In all the movements of the Army of the Potomac, General Sedgwick's corps was always found in the right place. So clear was his merit, that he was offered the command of the army itself. But with characteristic modesty, he declined the proffered honor. He preferred the more humble position of a corps commander, and in that capacity was remarkably faith-ful and trustworthy. By his presence of mind and coolness he saved the right wing of the army in the enemy's night attack of the 6th, and contributed very materially to the successes which were afterwards gained. He was killed while standing near an embrasure in one of our hastily erected earthworks. A bullet from the rifle of a sharpshooter of the enemy pierced his brain, and he fell dead. He was, without question, one of the bravest men and one of the finest soldiers to be found in all our armies. Modest, manly, skilful and courageous, without boastfulness, pretension or show of any sort, he has written for himself a bright and honorable name upon the records of his country, and impressed an ineffaceable image of his genuine manhood upon the hearts of all who love virtue, fidelity and heroism.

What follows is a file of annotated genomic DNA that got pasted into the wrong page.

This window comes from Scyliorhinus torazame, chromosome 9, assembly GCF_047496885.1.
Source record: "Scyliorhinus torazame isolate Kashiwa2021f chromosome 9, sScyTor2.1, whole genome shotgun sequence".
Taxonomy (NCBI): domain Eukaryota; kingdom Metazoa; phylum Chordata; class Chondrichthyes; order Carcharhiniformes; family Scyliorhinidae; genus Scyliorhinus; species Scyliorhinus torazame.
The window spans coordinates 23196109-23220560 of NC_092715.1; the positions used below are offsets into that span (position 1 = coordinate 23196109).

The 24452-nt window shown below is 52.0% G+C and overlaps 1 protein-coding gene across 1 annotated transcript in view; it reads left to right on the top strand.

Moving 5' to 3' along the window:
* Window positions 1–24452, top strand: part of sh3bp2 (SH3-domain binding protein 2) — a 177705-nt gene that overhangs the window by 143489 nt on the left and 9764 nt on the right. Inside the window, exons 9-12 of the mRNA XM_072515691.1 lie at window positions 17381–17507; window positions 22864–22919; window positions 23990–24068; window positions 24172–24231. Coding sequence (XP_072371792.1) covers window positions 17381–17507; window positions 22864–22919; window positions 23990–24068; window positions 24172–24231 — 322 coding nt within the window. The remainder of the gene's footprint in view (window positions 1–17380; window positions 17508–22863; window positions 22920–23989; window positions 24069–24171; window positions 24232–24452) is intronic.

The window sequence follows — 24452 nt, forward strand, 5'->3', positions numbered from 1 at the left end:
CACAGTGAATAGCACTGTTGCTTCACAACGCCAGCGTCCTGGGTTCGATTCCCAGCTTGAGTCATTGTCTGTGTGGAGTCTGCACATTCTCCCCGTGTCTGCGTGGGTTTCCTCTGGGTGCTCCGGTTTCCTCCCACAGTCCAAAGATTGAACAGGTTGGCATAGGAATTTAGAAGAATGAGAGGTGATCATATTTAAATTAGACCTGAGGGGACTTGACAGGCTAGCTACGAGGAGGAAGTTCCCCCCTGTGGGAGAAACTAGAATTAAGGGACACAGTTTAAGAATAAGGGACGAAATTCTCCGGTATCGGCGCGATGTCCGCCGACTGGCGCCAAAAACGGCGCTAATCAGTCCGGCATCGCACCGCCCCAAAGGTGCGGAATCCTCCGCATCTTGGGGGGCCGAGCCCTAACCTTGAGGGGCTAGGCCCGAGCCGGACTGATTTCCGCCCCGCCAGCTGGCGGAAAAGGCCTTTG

On the 10th, the fighting was of a very sanguinary character, but still without decisive results. "The enemy was obstinate," as General Grant found occasion to say, and was resolute in